Serologic expression cloning has identified flagellins of the intestinal microbiota as immunodominant antigens in experimental colitis in mice and in individuals with Crohn's disease.
Dr Charles Elson and colleagues from the United Kingdom identified the microbial source of such flagellins.
|The bacteria fall into the family Lachnospiraceae|
|Inflammatory Bowel Diseases|
Using a variety of isolation and culture approaches, the researchers isolated a number of previously unknown flagellated bacteria.
The team assessed 16S ribosomal DNA sequences, and found that these bacteria fall into the family Lachnospiraceae of the phylum Firmicutes.
The researchers found serum IgG from patients with Crohn's disease and from mice with colitis reacted to the flagellins of these bacteria.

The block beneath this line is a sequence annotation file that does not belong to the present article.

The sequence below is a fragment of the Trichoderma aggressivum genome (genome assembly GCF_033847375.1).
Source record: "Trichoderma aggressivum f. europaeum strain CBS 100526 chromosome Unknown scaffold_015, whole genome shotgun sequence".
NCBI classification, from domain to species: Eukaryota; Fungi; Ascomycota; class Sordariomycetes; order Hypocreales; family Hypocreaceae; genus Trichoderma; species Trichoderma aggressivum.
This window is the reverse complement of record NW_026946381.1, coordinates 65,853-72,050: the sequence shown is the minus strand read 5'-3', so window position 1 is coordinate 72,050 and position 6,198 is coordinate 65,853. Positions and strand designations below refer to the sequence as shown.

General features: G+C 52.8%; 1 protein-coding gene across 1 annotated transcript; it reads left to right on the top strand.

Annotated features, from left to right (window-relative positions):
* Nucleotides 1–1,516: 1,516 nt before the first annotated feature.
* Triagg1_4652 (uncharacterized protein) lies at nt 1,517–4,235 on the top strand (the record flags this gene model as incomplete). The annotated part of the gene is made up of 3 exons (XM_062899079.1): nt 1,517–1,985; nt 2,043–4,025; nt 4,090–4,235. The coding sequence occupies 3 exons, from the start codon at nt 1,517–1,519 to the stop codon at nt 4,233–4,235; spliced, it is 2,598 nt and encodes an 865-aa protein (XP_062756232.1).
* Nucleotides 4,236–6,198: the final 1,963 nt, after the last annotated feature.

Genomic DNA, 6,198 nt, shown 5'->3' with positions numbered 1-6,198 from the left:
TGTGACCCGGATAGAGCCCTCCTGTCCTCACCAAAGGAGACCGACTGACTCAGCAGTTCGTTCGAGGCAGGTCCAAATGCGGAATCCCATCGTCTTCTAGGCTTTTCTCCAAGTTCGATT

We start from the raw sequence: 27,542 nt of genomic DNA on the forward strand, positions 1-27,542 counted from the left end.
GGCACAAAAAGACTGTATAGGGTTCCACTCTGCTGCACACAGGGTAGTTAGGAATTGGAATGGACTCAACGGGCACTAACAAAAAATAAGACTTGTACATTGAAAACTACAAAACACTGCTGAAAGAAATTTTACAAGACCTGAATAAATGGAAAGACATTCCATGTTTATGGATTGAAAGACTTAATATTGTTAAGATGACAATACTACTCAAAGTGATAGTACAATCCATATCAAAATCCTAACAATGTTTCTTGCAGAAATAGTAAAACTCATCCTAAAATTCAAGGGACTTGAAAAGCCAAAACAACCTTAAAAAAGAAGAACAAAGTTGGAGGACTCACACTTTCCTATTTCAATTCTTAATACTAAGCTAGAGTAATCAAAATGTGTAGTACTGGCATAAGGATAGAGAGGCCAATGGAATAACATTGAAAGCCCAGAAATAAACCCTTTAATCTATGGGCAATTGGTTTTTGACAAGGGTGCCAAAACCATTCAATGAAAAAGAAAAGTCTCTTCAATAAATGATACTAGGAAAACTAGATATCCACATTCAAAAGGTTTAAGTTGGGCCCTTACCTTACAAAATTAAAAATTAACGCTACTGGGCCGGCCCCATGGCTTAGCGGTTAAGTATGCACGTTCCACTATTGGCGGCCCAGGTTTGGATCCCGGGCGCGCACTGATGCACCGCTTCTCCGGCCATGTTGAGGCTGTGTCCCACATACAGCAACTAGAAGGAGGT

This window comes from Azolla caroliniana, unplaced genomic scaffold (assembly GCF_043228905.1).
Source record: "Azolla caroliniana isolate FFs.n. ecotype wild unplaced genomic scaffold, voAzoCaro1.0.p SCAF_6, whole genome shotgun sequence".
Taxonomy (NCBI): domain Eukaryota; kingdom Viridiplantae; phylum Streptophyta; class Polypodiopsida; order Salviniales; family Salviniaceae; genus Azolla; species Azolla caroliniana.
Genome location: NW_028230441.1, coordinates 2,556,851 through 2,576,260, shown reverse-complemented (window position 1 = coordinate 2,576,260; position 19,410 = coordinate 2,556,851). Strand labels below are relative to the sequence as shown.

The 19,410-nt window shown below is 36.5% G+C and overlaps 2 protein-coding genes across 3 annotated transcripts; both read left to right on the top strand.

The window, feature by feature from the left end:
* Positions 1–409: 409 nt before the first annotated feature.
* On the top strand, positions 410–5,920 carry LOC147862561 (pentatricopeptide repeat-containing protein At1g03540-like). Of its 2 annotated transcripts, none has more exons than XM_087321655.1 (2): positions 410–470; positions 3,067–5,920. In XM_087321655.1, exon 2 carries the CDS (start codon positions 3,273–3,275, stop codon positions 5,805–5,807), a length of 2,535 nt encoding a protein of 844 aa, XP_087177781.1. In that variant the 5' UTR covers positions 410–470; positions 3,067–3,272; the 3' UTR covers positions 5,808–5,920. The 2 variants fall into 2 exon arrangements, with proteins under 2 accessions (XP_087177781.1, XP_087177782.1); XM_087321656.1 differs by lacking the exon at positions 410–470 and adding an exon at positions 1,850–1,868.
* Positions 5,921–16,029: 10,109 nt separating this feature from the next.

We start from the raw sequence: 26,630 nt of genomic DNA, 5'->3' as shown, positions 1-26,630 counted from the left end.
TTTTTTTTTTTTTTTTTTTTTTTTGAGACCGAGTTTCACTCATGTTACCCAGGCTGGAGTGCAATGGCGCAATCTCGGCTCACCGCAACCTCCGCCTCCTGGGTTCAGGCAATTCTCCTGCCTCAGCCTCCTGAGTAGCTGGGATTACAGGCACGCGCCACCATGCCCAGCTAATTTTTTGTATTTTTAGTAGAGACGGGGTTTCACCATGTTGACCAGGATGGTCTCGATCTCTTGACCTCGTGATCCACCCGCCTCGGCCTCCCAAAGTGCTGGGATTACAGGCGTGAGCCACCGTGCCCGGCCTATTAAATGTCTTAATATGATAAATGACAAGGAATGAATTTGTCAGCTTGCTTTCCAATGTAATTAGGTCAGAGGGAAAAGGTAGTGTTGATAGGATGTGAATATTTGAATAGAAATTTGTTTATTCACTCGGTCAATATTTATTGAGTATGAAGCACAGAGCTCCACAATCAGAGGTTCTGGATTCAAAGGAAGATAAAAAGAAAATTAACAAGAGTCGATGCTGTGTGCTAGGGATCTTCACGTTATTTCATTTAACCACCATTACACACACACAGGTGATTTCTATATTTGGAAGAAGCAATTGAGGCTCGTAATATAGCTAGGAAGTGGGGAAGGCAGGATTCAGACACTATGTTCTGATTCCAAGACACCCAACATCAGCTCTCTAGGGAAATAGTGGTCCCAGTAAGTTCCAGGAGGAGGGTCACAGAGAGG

Serum IgG from controls did not did not react to the flagellins of the isolated bacteria.
The team found that the sequence of these flagellins demonstrate conserved amino- and carboxy-terminal domains that cluster phylogenetically.
The flagellins have a predicted 3D structure similar to Salmonella fliC, including an intact TLR5 binding site.
The research team noted that the flagellin of 1 of these bacteria was likely O-glycosylated.
Dr Elson's team concluded, "The conserved immune response in both mouse and human to these previously unknown flagellins of the microbiota indicate that they play an important role in host-microbe interactions in the intestine."